US: upbeat mood despite setbacks
Washington — Despite the failed hostage rescue mission in Iran and the economic slide into recession at home, Americans haven't abandoned their hope and higher expectations, a wide array of public opinion pollsters say.
"We haven't lost the aspiration for world leadership, or the desire to do well," reports Everett Ladd, University of Connecticut poll analyst.
In part, the anguish felt over the continuing Iranian impasse is fed by the feeling "hey, we're an important society," Mr. Ladd says. "Americans still haven't accepted the status of losers."
President Carter appears to be gaining short-term backing from the public for the hostage-freeing attempt. Two-thirds of the public endorsed the rescue try, according to a CBS News poll after the mission. But the CBS poll showed no gain in Mr. Carter's job approval rating for the try.
Some opinion analysts see the prospect of another job approval slide for the President, similar to the erosion of confidence Mr. Carter endured in the spring of last year. That was followed by his retreat to Camp David in July, and a speech blaming national malaise for the crisis of confidence in his leadership.
The President announced new energy policy initiatives, and fired "disloyal" Cabinet members.
"There's a potential for another deep slide for Carter this summer," says Albert H. Cantril, president of the National Council on Public Polls. But Mr. Cantril sees no way Mr. Carter's 2-to-1 delegate edge over Sen. Edward M. Kennedy can be overcome, with only two-fifths of convention delegates to be chosen. "The arithmetic will be with Carter at the convention, even though public opinion may not be," Mr. Cantril says.
Pollster Burns Roper says the public feels torn by the Iranian events. "People are glad he did something, but they wonder whether it was the right thing, and they're perplexed by its failure," Mr. Roper says.
"If you kept a barometer on the state of the national spirit, all the indicators would be pointing down," says David Gergen, managing editor of Public Opinion magazine.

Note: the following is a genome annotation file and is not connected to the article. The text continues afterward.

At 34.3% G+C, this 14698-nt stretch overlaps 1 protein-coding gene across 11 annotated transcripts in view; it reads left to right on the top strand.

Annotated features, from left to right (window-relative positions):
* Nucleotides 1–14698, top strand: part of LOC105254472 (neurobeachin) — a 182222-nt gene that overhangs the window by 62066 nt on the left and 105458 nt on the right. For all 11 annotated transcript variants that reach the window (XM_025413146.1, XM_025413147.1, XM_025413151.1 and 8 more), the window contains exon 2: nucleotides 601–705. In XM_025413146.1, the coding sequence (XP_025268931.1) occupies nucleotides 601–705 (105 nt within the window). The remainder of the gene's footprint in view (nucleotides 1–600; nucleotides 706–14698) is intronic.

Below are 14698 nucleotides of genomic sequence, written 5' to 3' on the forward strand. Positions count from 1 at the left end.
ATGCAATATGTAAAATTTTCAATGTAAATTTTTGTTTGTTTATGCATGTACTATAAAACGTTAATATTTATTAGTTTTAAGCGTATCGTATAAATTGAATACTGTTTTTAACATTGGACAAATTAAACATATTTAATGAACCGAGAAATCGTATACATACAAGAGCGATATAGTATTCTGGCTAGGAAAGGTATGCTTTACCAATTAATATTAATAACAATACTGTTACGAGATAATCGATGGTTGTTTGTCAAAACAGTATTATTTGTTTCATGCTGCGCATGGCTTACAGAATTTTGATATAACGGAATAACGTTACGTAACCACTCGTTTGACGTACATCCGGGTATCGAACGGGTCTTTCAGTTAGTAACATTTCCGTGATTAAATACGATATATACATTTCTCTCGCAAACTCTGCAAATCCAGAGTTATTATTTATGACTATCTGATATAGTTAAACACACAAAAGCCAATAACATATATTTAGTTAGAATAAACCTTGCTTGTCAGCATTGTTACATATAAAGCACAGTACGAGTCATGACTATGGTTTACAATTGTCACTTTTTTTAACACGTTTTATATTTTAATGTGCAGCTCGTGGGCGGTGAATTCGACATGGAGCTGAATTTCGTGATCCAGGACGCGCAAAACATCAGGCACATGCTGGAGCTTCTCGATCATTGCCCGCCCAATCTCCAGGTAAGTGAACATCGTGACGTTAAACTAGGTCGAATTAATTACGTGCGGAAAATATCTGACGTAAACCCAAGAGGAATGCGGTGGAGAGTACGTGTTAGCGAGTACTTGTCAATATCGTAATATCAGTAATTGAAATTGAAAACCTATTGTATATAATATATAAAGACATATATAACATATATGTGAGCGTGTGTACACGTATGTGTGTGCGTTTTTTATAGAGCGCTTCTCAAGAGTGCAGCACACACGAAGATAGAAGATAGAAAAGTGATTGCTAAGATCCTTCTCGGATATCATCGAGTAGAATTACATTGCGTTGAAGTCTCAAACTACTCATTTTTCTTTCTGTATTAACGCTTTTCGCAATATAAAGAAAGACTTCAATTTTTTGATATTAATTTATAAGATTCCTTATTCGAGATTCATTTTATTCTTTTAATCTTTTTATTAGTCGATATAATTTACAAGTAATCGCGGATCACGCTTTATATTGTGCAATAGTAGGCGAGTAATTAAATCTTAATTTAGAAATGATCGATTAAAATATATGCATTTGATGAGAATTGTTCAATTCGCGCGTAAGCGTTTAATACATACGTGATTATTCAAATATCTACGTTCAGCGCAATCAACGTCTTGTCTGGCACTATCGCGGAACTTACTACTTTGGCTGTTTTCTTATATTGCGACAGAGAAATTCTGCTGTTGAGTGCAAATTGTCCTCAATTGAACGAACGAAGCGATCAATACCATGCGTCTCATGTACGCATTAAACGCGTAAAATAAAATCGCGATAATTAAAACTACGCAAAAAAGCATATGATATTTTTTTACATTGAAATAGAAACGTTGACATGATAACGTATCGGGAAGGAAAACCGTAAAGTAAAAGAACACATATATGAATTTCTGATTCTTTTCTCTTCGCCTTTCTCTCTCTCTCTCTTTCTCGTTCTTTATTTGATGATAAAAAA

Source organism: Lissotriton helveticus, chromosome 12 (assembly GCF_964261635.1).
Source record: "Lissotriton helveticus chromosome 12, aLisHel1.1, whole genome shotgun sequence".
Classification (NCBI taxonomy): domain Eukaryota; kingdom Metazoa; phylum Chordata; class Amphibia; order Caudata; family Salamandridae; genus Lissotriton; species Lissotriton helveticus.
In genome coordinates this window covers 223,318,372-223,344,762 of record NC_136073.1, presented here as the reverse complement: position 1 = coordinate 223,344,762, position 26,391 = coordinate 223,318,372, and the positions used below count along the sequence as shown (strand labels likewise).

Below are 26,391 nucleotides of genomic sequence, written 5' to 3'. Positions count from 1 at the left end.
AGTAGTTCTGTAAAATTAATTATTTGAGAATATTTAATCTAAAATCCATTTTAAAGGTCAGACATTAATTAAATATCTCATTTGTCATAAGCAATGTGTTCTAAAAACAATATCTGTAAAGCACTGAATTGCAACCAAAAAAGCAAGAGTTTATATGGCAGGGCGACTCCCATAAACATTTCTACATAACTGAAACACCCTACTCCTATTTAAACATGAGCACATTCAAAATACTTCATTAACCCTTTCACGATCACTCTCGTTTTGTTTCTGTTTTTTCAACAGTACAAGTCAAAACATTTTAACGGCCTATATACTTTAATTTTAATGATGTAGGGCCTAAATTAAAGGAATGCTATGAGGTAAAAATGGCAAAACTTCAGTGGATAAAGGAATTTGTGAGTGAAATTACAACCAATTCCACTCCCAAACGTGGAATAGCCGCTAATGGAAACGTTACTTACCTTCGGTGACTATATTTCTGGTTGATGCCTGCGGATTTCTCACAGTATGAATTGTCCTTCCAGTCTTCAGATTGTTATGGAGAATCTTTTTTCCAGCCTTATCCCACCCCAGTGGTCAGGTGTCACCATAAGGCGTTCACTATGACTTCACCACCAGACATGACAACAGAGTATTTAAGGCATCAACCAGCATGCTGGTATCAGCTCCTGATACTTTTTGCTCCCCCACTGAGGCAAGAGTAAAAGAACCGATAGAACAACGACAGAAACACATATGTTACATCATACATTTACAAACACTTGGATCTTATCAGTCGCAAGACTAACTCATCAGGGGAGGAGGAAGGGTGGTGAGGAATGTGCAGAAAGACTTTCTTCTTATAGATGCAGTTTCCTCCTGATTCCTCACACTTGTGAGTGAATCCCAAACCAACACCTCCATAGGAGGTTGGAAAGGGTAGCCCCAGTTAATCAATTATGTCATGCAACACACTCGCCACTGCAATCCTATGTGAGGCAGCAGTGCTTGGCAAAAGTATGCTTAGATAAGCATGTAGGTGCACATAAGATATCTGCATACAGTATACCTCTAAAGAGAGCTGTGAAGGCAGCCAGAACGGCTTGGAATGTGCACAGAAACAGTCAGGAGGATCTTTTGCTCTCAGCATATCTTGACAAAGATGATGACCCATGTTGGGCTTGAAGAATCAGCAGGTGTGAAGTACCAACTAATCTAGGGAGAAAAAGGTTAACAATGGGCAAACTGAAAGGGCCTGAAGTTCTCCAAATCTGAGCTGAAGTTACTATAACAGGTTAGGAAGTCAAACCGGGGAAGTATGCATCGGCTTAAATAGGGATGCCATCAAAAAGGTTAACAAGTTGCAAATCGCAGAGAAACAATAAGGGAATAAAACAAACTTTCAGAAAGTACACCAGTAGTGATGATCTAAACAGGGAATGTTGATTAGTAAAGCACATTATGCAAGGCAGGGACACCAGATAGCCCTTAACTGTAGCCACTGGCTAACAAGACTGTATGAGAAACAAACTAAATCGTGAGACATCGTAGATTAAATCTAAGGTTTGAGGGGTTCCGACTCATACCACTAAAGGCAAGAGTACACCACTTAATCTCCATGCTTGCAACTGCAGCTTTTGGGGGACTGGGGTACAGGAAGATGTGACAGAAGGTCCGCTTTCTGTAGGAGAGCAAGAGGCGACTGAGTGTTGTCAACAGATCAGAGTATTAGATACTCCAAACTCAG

"The consumer confidence index has taken a deep plunge. The Yankelovich survey, asking whether the country is in deep and serious trouble, has shown a sharp upturn since January. There's been a downward slide in Carter's popularity and his handling of Iran. People are asking again, 'Is Carter in over his head? Can anyone handle inflation? Are events in the saddle?'
"the shock of the hostage mission failure must be seen in that setting. The long-term effect may be to deepen the feeling -- evident since the mid-1960s -- that our government's leadership can't cope."
Paul Maslin, a Carter team pollster, says the public is not as pessimistic as it was last spring, when confidence in Mr. Carter ebbed. Still, Mr. Maslin says , "we're in a tense, tense period. People are starting to link together dramatic foreign events and economic issues that they viewed before in isolation. They are associating their frustrations with Washington. It's a paradox: In an age where people are cynical about political leaders, they are looking to them more for answers."
"The normal predisposition of the American people is optimistic," says Tully Plesser, pollster for the Republican National Committee. "But at the moment they can see no horizon."
The current low in public spirits, like the down mood of a year ago, has a largely economic cause, Mr. Plesser says. "The pessimism the President's pollster found was basically economic pessimism," Mr. Plesser says. "We saw the current downturn beginning last November. Now is the bleakest point. There is as yet no indication the public senses how much time must pass before an economic correction can take place."
Mr. Plesser does not foresee much further decline ahead in Mr. Carter's confidence ratings because of the Iran mission failure. "Mr. Carter's good intentions haven't been challenged by the public," Mr. Plesser says. "But the public's questions about his qualifications and competence have reached a constant level."